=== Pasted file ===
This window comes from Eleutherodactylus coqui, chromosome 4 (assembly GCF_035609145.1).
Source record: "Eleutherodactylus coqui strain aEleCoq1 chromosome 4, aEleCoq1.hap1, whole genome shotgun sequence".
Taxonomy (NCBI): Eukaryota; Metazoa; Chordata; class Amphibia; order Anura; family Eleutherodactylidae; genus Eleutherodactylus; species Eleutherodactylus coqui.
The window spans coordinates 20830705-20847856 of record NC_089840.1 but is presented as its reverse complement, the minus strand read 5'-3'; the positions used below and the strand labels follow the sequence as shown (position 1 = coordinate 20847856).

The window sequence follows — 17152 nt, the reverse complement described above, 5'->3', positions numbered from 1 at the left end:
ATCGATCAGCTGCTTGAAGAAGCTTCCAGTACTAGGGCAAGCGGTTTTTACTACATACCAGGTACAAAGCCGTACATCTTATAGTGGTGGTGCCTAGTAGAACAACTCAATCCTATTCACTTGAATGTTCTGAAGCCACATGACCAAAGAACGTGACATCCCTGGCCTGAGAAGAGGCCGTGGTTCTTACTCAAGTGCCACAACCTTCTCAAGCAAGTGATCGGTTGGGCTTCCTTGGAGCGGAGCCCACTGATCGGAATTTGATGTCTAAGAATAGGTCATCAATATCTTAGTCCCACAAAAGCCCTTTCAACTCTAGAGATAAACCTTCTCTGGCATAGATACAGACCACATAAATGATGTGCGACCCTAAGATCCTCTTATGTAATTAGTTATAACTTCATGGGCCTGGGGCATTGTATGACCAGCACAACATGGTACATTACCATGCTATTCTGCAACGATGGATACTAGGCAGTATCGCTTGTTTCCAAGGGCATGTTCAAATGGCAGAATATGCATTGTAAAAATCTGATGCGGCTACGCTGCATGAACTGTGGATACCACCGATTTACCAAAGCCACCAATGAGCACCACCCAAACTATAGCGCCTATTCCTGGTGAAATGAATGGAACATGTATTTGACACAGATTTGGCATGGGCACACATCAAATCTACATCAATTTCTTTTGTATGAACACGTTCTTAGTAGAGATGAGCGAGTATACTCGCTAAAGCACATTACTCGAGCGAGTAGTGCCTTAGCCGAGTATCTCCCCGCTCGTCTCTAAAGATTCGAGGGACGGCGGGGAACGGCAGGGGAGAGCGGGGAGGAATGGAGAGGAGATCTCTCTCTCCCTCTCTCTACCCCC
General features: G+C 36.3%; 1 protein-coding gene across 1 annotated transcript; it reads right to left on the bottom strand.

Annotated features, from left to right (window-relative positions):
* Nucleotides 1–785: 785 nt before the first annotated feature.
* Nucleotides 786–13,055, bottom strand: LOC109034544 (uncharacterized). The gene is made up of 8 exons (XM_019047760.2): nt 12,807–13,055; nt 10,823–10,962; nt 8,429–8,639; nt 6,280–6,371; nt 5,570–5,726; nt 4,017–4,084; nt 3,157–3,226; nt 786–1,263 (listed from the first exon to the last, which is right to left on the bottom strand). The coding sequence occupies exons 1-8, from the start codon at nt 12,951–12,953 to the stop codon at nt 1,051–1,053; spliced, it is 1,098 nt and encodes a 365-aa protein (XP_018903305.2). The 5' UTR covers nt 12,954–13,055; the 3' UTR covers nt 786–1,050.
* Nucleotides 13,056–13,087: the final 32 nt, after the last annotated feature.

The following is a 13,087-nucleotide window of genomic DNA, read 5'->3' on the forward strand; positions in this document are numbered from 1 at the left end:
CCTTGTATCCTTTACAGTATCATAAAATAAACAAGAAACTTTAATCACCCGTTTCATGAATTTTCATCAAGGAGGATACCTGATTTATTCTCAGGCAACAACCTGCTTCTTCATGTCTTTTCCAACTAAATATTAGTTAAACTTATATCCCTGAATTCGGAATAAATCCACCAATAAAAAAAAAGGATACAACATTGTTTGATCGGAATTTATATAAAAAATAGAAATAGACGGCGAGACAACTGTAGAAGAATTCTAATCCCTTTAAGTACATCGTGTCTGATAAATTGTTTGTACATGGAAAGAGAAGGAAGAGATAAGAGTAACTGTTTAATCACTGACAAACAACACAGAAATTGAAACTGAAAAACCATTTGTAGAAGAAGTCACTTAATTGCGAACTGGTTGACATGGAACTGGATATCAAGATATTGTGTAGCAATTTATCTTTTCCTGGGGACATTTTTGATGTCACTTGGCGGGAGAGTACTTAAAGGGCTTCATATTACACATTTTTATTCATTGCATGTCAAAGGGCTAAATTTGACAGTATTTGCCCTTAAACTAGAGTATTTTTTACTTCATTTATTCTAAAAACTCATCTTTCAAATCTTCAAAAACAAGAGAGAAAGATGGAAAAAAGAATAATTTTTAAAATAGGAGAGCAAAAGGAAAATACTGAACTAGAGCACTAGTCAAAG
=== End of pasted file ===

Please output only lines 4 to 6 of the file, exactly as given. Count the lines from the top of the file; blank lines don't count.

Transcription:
The window spans coordinates 20830705-20847856 of record NC_089840.1 but is presented as its reverse complement, the minus strand read 5'-3'; the positions used below and the strand labels follow the sequence as shown (position 1 = coordinate 20847856).

The window sequence follows — 17152 nt, the reverse complement described above, 5'->3', positions numbered from 1 at the left end:
ATCGATCAGCTGCTTGAAGAAGCTTCCAGTACTAGGGCAAGCGGTTTTTACTACATACCAGGTACAAAGCCGTACATCTTATAGTGGTGGTGCCTAGTAGAACAACTCAATCCTATTCACTTGAATGTTCTGAAGCCACATGACCAAAGAACGTGACATCCCTGGCCTGAGAAGAGGCCGTGGTTCTTACTCAAGTGCCACAACCTTCTCAAGCAAGTGATCGGTTGGGCTTCCTTGGAGCGGAGCCCACTGATCGGAATTTGATGTCTAAGAATAGGTCATCAATATCTTAGTCCCACAAAAGCCCTTTCAACTCTAGAGATAAACCTTCTCTGGCATAGATACAGACCACATAAATGATGTGCGACCCTAAGATCCTCTTATGTAATTAGTTATAACTTCATGGGCCTGGGGCATTGTATGACCAGCACAACATGGTACATTACCATGCTATTCTGCAACGATGGATACTAGGCAGTATCGCTTGTTTCCAAGGGCATGTTCAAATGGCAGAATATGCATTGTAAAAATCTGATGCGGCTACGCTGCATGAACTGTGGATACCACCGATTTACCAAAGCCACCAATGAGCACCACCCAAACTATAGCGCCTATTCCTGGTGAAATGAATGGAACATGTATTTGACACAGATTTGGCATGGGCACACATCAAATCTACATCAATTTCTTTTGTATGAACACGTTCTTAGTAGAGATGAGCGAGTATACTCGCTAAAGCACATTACTCGAGCGAGTAGTGCCTTAGCCGAGTATCTCCCCGCTCGTCTCTAAAGATTCGAGGGACGGCGGGGAACGGCAGGGGAGAGCGGGGAGGAATGGAGAGGAGATCTCTCTCTCCCTCTCTCTACCCCC